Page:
Monday, May 25, 2009

No-Waste Festival Fun

A few days ago, I went to a festival where food and beverages abounded. I've been to the same festival in the past, and knew there would be endless paper plates, plastic forks, and plastic cups. This time, I came prepared! I brought my telescoping cup, which was a no brainer as I carry it pretty much everywhere during the summer. I was less sure what plate to bring, being daunted by the prospect of carrying home a dirty plate at the end of the day. Then, I realized that one of the carryout containers I take with me to restaurants for leftovers would be ideal. The lid meant I wouldn't have to worry about hygiene going to or from the festival, and, as a bonus, I could carry a metal spork inside the container. The container I used is similar to the one in this picture:

Everything went very well. I felt self conscious about my dish, surrounded as I was by people with paper plates. However, the only person who commented on my gear was positive about it. Having my own plate also benefited me right at the end of the festival, when I went to a food stand where there was still a lot of food available that wasn't being served because the stand had run out of plates. As the only nearby customer who still had possession of a plate, I was served a much greater portion of food than I would otherwise have been given.

I'm aware, of course, that there was disposable packaging "upstream" from me. This was brought home to me when a mouthful of food I ate turned out to have a strip of plastic wrap mixed in with it. However, I'm delighted finally to have found a convenient way to avoid paper plates and plastic forks at festivals. I love food-centric events, and anticipate bringing the carryout container and spork with me to numerous events.

Items collected during May 2009

I'm still avoiding picking up recyclables and reusables due to the presence of swine flu in my community. However, I've made a few exceptions:

  • 2 plastic bottles (1 Tropicana Strawberry Melon Juice Drink, 1 Deer Park water)
  • 2 glass bottles (1 Starbucks Coffee Frappuccino Coffee Drink, 1 Jim Beam Kentucky Straight Bourbon Whiskey)
  • 1 aluminum can (Bud Ice)
  • 1 instruction manual for a Nokia 6205 phone

  • 2 small plastic bags
  • 1 plastic carrier bag

  • 1 polystyrene cup with a plastic lid and straw (McDonald's)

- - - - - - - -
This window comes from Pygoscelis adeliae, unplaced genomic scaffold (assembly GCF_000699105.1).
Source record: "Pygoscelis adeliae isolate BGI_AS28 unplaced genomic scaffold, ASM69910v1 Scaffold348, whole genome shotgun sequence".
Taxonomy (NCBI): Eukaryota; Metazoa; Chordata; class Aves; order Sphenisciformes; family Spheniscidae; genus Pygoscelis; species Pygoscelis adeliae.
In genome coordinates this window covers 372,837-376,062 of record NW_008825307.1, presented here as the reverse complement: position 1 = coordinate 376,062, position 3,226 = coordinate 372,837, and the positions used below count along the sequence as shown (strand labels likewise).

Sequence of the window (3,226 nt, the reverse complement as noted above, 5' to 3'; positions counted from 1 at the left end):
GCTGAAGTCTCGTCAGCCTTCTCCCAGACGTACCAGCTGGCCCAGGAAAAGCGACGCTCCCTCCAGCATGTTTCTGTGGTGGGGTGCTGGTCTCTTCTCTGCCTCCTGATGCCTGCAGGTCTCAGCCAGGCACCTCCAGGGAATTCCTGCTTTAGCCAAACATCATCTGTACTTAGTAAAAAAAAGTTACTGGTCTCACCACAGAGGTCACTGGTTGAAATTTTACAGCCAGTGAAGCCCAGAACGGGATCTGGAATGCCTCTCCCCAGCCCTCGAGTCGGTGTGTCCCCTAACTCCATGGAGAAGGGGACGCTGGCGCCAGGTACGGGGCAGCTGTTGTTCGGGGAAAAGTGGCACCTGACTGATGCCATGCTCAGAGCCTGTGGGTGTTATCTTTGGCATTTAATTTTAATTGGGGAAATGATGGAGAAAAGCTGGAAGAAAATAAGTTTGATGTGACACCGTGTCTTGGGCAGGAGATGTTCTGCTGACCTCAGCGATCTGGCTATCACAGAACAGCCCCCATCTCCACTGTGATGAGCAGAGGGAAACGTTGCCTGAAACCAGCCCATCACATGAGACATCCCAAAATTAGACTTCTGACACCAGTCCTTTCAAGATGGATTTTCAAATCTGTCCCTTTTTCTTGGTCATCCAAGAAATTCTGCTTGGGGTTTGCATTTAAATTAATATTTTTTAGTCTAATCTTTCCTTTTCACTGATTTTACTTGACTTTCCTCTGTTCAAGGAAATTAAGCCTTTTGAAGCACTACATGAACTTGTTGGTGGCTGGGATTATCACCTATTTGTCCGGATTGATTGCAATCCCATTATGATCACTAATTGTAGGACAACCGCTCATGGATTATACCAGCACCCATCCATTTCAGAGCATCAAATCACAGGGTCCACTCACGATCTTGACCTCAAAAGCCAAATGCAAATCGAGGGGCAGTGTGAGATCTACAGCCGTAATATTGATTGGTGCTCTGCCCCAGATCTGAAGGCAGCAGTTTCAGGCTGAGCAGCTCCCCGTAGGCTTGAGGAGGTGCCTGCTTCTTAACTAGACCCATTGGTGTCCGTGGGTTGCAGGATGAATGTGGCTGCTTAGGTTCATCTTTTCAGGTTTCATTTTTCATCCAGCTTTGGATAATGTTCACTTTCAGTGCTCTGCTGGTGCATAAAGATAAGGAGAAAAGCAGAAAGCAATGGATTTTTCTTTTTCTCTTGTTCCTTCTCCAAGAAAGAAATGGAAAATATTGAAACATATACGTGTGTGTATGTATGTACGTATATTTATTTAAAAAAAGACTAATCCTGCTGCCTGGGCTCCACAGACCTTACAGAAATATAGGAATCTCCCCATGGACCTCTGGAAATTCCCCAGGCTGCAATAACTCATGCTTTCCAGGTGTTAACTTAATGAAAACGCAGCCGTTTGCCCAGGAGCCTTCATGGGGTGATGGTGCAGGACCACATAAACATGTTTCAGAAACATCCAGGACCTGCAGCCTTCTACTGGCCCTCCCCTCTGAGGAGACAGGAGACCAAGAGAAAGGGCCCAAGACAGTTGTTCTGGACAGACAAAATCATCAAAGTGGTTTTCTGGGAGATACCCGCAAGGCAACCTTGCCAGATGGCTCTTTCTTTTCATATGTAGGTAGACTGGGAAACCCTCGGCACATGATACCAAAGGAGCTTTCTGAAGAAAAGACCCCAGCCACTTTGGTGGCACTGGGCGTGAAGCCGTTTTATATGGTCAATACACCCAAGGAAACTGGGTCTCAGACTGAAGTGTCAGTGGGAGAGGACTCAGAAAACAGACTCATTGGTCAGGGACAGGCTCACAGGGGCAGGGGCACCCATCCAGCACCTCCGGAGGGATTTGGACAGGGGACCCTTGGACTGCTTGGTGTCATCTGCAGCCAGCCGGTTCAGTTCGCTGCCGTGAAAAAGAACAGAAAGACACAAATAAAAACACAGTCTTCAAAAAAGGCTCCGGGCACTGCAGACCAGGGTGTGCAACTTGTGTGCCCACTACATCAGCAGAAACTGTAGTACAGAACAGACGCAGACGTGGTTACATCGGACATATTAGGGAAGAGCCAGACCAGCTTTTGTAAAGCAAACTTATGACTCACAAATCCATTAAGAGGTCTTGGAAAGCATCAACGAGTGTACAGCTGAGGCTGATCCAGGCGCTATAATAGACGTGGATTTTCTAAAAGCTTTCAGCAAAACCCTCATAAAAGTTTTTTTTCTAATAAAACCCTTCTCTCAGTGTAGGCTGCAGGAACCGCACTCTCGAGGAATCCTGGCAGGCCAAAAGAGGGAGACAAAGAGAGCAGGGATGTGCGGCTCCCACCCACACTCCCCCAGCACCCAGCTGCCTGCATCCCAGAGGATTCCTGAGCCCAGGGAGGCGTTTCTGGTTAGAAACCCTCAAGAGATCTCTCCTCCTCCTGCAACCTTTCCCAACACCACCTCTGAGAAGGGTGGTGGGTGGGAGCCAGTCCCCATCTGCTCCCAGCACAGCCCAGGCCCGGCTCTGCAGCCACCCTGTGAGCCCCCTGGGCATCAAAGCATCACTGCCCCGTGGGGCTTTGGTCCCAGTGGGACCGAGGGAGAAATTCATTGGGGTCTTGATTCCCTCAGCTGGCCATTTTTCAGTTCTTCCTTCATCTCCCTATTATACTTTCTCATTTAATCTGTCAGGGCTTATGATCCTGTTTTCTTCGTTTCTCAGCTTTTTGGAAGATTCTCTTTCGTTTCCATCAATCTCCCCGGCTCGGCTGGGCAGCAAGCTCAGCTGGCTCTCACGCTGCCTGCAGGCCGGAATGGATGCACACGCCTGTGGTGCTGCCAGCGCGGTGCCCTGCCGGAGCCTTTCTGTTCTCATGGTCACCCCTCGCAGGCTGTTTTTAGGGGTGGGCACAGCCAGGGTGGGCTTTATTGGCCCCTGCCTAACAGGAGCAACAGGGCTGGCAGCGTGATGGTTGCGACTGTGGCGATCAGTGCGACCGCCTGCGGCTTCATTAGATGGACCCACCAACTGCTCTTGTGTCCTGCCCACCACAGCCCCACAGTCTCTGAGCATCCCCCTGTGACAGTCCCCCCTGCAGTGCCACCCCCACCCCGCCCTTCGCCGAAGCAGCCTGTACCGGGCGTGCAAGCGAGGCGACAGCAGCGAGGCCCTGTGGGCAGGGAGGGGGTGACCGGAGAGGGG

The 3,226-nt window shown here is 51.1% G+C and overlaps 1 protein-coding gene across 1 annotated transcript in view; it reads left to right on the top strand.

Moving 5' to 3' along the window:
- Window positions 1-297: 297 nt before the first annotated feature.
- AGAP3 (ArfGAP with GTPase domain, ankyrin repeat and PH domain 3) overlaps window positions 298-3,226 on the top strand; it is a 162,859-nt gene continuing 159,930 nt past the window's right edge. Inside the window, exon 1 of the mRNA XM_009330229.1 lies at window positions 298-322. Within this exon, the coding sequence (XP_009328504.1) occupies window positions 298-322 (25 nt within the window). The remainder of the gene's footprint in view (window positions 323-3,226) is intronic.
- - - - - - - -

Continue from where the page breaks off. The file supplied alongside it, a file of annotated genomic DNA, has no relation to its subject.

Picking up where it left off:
Most of the items were picked up only because of special circumstances. The Tropicana bottle rolled up and down the bus I was riding for a good 10 minutes, finally reaching the steps and rolling off the bus when the doors opened to let me off. As the only passenger disembarking at that stop, I felt responsible for it. The glass Starbucks bottle was on the road directly in front of a parked car's wheel, and would likely have been smashed when the car was next used, causing a hazard to bicycle riders on that street. The small plastic bags were picked up while I was walking the dog and knew I would likely get to use the bags within minutes. The plastic carrier bag was picked up when I made an impromptu trip to the grocery store and, realizing I didn't have enough shopping bags with me, grabbed a bag from the sidewalk near the grocery store.

The whiskey bottle, beer can, water bottle, Nokia manual, and McDonald's cup were collected after being on the ground for so long that I concluded that any flu viruses clinging to them would have expired days or even weeks ago from exposure to the heat. I've started making a note of the other recyclables I pass so I can pick up those that have been lying around for a day or longer.

I wish the Nokia manual had been picked up by whoever owns the Nokia phone. The manual lay in the street for a long time, and I left it there until rain was imminent.

Saturday, May 9, 2009

Recyclables collected Monday, April 27, 2009

  • 3 plastic bottles (1 Deer Park water, 1 Powerade Zero, 1 roadkilled Snapple Fruit Punch)
  • 1 plastic dry cleaning bag

The recyclables listed above are the last I will be collecting for a while. My community is one of those affected by the new flu virus, and there's a chance that some of the recyclables littering the neighborhood will be contaminated with the virus. The chance is very, very low, and if I lived alone, I would continue to pick up other people's discarded recyclables. However, I don't live alone. I live with my family in a home with a single bathroom, and the sink where I rinse recyclables is shared by everyone. I hope the flu panic will be over soon so I can return to picking up recyclables. There have been so many in the days since April 27.